Fuseworks Media

Global nutrient supply depends on trade, new study

A new tool developed by Massey University scientists can now measure the health risks of global food trade disruption.

Food imported from overseas features in the diet of every New Zealander – from the wheat that made your sandwich (Australian) to the seasoning on the tomatoes inside it (pepper from Vietnam). But current global instability is not only challenging food imports and food security, but also nutrition.

Researchers at the Sustainable Nutrition Initiative® (SNi), based at the Riddet Institute at Massey University, have published a new study highlighting the importance of the international food trade for better health. Outcomes for anaemia, infant mortality, life expectancy, and other health indicators, are all affected by food trade.

The research, in collaboration with international scientists from Brazil’s State University of Campinas and the University of Sao Paulo, appeared in the international journal Global Food Security this month.

SNi Research Officer Dr Nick Smith says the study looked at flows of food for human consumption between 254 countries for the period 1986-2020, determining the 48 essential nutrients this represented.

The research has led to the launch of the Nutrient Trade Model, an interactive online tool to make nutrient trade data easily accessible to researchers, policy makers, and the public. The online application allows users to view the import or export dynamics for any nutrient and country combination in the dataset, including both the trade partners and the traded food items contributing to nutrient exchange.

Dr Smith says high dependency on trade, particularly from one source, leads to vulnerability to shocks such as global financial crises, natural disasters, pandemics, and wars. In New Zealand, for example, we are heavily dependent on Australian wheat for many of our nutrients.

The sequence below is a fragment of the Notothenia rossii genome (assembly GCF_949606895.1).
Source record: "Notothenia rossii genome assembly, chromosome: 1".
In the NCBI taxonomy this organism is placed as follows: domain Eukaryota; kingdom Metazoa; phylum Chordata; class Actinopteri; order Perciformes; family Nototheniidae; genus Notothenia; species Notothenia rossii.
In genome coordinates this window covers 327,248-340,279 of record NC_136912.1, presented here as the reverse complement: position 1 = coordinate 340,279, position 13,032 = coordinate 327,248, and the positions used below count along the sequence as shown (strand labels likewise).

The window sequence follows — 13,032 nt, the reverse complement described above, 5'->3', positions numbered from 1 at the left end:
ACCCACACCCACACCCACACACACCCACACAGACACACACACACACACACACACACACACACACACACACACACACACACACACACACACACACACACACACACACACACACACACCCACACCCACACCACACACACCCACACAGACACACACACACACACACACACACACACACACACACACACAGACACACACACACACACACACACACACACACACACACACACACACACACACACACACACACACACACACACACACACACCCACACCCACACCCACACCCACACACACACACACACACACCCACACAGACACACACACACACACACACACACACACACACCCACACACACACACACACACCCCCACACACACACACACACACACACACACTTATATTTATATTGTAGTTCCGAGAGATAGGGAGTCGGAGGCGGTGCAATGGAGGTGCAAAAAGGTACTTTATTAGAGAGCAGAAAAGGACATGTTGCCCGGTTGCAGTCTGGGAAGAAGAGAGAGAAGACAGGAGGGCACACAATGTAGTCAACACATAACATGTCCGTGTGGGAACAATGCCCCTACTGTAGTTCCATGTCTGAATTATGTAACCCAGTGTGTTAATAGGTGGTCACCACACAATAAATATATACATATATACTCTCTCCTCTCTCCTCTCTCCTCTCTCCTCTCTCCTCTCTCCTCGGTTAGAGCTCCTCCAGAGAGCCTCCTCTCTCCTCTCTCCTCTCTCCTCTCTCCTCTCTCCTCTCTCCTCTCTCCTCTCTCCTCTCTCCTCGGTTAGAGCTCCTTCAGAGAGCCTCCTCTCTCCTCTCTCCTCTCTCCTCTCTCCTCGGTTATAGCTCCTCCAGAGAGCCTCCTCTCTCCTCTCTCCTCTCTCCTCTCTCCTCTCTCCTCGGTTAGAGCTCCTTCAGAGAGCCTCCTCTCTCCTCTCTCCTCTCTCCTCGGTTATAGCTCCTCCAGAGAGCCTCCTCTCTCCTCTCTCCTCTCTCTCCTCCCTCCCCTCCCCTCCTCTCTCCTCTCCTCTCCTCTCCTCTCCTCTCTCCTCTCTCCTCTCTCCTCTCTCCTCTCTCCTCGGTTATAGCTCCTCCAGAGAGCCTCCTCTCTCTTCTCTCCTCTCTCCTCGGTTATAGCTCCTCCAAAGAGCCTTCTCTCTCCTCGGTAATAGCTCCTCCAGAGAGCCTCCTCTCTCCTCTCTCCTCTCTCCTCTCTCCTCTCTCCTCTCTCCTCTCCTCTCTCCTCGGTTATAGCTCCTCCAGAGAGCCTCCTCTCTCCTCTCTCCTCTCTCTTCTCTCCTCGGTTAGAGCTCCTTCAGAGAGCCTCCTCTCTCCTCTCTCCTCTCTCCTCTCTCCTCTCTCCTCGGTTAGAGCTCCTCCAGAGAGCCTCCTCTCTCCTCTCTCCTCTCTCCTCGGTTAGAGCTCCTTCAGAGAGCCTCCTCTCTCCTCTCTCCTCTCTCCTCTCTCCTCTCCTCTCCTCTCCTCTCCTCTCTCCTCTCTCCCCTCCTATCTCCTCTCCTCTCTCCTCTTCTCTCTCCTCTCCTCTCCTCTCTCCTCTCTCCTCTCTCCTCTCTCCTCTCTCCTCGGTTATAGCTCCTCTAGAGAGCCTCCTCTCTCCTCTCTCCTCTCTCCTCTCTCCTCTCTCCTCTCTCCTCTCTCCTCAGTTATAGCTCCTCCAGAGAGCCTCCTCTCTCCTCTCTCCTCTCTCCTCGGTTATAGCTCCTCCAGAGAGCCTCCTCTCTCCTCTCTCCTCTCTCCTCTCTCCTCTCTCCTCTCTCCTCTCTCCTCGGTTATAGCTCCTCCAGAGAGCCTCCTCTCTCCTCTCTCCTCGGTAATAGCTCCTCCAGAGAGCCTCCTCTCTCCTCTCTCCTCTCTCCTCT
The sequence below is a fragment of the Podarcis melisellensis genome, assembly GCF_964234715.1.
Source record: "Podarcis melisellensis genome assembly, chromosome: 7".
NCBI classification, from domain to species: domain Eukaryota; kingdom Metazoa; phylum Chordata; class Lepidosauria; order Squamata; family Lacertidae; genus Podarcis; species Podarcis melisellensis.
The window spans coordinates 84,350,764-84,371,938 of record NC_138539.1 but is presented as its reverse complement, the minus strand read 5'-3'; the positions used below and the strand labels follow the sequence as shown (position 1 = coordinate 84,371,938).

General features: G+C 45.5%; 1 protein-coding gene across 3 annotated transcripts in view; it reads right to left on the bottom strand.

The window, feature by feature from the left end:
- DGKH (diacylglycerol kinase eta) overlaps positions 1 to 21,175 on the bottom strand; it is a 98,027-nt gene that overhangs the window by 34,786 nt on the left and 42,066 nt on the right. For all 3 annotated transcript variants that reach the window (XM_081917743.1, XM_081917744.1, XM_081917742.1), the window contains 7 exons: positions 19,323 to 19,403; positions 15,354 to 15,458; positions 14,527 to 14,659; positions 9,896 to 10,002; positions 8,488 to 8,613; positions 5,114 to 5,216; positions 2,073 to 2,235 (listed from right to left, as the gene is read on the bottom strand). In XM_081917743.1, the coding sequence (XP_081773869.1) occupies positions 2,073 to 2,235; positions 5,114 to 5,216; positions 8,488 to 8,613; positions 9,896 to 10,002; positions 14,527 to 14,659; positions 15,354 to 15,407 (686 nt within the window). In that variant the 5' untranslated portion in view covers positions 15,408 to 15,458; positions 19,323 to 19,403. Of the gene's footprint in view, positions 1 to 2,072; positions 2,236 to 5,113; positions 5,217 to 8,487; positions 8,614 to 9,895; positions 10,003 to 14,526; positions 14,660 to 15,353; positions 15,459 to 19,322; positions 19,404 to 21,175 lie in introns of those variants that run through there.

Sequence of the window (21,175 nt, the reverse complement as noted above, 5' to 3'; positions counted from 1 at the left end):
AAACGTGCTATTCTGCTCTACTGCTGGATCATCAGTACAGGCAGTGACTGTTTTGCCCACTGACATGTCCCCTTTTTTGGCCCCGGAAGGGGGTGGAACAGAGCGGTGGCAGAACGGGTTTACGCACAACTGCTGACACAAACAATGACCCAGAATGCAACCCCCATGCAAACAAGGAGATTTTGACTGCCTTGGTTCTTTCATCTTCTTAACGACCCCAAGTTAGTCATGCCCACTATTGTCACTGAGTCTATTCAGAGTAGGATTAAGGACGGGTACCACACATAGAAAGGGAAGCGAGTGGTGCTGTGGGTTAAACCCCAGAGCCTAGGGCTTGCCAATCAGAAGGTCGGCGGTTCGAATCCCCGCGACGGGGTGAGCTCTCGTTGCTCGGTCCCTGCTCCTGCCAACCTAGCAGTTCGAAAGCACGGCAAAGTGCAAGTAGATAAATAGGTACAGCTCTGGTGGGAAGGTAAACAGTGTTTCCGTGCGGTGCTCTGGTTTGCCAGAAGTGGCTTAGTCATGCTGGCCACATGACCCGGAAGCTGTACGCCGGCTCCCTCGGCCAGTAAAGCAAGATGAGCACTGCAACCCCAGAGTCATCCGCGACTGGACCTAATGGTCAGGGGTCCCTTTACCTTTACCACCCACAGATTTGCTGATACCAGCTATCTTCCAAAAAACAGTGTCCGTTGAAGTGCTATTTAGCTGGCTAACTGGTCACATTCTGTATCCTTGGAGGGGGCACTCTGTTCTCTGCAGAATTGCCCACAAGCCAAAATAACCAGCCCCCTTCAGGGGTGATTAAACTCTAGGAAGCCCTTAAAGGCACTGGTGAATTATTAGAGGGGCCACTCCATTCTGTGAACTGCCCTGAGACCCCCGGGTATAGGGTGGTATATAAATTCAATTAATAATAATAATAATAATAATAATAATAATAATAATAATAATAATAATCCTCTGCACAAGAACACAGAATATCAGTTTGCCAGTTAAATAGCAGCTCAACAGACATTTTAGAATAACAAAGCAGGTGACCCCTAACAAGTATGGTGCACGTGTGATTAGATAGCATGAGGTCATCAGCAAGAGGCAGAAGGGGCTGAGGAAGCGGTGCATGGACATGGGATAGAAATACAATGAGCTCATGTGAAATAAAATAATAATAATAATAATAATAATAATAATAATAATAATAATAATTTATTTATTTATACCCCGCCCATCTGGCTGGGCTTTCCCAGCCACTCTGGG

Dr Smith says the Nutrient Trade Model tool can be used to understand and try to address issues around food supply. The authors hope making this micronutrient data accessible in an interactive format will assist policy makers determining trade policies that better serve the nutritional needs of populations.

“We don’t expect international trade policies will centre around individual micronutrients, but this tool will highlight the vulnerabilities in the global food trade system and the food-based strategies that could mitigate them,” says Dr Smith.

He says food insecurity and malnutrition have been increasing dramatically globally, with the number of undernourished people rising by nearly 200 million since 2015. This been driven by many factors, including global conflict, pandemics, weather events, and inflation. Even the current Red Sea disruption is just the latest in a long line of challenges to food trade, and therefore to nutrition.

Another scientist on the project, Sustainable Nutrition Initiative® leader Professor Warren McNabb, says the Nutrition Trade Model app is one of a suite of open-access interactive online models to help policy makers and researchers.

“The mission of the Sustainable Nutrition Initiative® is to make scientific evidence accessible to improve global nutrition.”

Prof McNabb says SNi also publishes thought-provoking articles about the global food system on its website, and regularly releases short videos and animations on its YouTube channel to inform people of key issues around sustainable nutrition. An animation about the new Nutrition Trade Model can be found here: What is the Nutrient Trade Model? | The Sustainable Nutrition Initiative® (youtube.com).

The Riddet Institute is hosted by Massey University, in Palmerston North, and is a Centre of Research Excellence, focusing on fundamental and advanced food research.

 

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